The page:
Do I say “I was on the four week side. Now I need to go to the six week side and make sure I set expectations in week number two so that we’re not an overall disappointment in the delivery.”
The seventh important tenet is communications whether its telephone conference calls, emails, text messages. Whatever you got to do to communicate the status of that project is what you want to do to make sure it’s a success.
And then in the number eight is handoff to long term support, right? So the goal of any of these projects, at least in Netrio, is to execute all of these items with the goal of at some point handing this project off into a it’s in a supportable state to long term support. So some of that comes in the form of documentation.
We’ve got documentation that that our task execution folks produced during this project plan and with the goal of handing this off to long term support to say here’s how you support this long term, these here will say items four, three, seven are somewhat dynamic.
We can almost draw arrows, because these are, this can be this is where you set the foundation.
And then from here on out, it can be an iterative process.
Correct, If I realize during my risk management assessment, which is constantly applied throughout the course of the execution of the project, that I need to increase my timeline from four to six weeks. That’s going to require some planning, right? I included that step number two in there. Yeah, you’re absolutely right. 4 through 7 are applied continuously through the process of managing the project and are critical to its overall success.
NETRIO’s 8 Tenets of IT Project Management
1. Project Initiation
During project initiation, there are many steps to take to identify how the project will operate. While there are several bullet points to complete in this first step, each is incredibly important in the overall success of the project. The timeline of project initiation is 2-4 days. In some cases, this can be done more efficiently, while other projects may extend past 4 days. Regardless of timeline, do not rush this step.
- Establish overall goals and objectives
- Identify roles and responsibilities
- Scope of the project
- Pinpoint the project deliverables
- Establish an Initial project schedule
- Estimate the project timeline
- Discuss the financial analysis
- Complete your project charter
2. Planning the project
Once you have defined the bullets from project initiation, it is time to start planning the project. During this step, you will make important decisions like team members who will be on the project, refining cost and continue to refine the detailed schedule.
- Refine the scope
- Team selection, replace role with name
- Defining resource requirements
- Refine costs
- Establish detailed schedule after tasks and dependencies
- Risk planning
- Implementing Quality assurance
After the initial planning phase, it is time to begin executing. This tenet is where you will put the rubber to the road and begin really executing what was outline in tenets one and two.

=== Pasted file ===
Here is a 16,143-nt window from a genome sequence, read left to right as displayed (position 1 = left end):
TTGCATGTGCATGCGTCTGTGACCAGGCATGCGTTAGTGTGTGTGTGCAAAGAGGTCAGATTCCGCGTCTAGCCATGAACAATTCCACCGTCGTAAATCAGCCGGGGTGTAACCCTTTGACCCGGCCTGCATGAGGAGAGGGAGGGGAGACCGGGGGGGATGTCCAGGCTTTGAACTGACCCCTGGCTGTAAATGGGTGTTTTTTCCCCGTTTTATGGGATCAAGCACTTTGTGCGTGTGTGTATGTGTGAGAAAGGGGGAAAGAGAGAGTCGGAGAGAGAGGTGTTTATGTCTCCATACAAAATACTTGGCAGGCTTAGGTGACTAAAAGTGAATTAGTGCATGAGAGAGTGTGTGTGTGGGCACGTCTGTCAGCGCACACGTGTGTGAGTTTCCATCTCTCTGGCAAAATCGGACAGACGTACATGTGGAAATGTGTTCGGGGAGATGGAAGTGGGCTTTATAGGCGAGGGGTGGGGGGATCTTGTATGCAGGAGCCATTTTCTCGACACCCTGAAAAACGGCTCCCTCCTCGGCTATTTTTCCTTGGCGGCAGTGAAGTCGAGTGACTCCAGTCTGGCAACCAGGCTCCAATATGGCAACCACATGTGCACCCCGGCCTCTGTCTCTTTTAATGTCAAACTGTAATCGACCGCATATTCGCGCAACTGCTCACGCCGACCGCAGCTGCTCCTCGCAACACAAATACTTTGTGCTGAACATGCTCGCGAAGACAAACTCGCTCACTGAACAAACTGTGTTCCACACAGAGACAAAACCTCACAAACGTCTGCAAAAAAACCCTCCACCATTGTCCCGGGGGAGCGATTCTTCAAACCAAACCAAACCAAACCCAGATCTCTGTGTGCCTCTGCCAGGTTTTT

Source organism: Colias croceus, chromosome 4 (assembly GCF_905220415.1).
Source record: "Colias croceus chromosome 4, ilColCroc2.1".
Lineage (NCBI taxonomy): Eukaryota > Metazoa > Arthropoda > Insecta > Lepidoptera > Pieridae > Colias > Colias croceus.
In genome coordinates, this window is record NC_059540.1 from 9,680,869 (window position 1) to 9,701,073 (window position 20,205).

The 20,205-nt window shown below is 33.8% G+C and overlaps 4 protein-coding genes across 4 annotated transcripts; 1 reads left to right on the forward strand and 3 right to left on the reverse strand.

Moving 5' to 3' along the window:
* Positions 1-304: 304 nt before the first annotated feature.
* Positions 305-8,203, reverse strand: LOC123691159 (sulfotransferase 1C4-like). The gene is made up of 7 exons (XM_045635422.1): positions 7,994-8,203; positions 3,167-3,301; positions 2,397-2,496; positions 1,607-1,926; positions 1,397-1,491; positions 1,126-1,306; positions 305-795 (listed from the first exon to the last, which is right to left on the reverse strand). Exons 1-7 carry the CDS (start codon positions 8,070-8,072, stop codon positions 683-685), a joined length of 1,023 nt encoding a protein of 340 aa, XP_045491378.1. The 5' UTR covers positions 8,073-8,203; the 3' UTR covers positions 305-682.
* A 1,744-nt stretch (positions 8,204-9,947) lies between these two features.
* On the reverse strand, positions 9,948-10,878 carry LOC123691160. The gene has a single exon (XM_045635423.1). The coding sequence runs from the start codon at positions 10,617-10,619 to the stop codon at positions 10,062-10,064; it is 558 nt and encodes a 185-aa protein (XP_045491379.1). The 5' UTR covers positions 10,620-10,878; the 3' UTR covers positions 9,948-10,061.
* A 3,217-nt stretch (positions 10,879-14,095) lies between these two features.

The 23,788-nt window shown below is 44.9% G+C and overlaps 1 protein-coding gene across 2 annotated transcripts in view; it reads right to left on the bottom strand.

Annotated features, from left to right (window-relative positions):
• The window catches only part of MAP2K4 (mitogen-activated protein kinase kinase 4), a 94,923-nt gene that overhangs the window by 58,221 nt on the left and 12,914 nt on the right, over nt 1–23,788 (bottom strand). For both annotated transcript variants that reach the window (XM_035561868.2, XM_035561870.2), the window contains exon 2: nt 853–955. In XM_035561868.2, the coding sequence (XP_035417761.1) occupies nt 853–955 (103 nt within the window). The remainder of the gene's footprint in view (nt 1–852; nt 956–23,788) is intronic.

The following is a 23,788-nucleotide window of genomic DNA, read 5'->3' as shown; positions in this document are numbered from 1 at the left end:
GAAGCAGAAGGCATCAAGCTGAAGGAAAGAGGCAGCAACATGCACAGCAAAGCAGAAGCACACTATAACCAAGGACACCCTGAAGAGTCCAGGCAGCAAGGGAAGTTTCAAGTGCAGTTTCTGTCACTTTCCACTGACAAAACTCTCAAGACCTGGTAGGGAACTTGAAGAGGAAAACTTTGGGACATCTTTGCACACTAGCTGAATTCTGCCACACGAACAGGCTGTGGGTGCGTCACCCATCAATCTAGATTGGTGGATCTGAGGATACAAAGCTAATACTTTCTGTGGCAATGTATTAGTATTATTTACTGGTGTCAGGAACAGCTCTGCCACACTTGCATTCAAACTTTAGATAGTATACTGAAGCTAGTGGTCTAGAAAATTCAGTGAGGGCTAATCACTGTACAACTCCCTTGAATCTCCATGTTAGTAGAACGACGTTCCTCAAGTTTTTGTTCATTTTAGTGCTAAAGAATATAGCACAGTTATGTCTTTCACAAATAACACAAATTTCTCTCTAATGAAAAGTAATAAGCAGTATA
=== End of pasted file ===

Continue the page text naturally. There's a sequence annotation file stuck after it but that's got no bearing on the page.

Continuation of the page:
- Managing people on the project
- Adhering to the schedule
- Coordinating resources according to how the project is going
- Conducting weekly or bi-weekly meetings with the chosen team
- Implement cursory tasks reviews
4. Resource leveling and control
As you begin executing the project, there will be ongoing things that need to be done in order for the success to continue. Those steps include:
- Measuring ongoing activity
- Performance to budget analysis
- Performance to schedule analysis
- Adjusting based on tenets one through three
According to Simpli Learn, documentation must lay the foundation for quality, traceability, and history for both the individual document and for the complete project documentation. It is also essential that the documentation is well arranged, easy to read, and adequate.
6. Risk Management
ProjectManagement.com states, “Project risk management is the process of identifying, analyzing and then responding to any risk that arises over the life cycle of a project to help the project remain on track and meet its goal.” However, it is not only reactionary. That is why Risk Management is also part of tenet one. During this step, you will:
- Assess tasks and risks
- From there, how do we manage that?
We all know communication is vital to the success of any partnership, but it is a non-negotiable on projects. Good communication will allow the project to flow smoothly, keep everyone aligned on progress and ensure timely deliverables. At NETRIO, we used Microsoft Teams for internal and external communication.
8. Hand off to long term support
Now that tenets one through seven are completed, it is time to hand off the project to the team that will maintain the ongoing support. The goal of any project at NETRIO is to complete a project and handoff is a supportable state. The steps we use for project management ensure each project handed off is successful and ready to move on. It is also important to not that steps four through seven can be repeated continuously throughout the project and are critical to success.
This blog post is part of NETRIO’s weekly White Board Wednesday series. Follow along on Linkedin and YouTube each week as Brian and Mike discuss use cases, new technology, and trends. The goal is to provide insights for enterprise customers and channel partners, trying to solve complex problems using technology.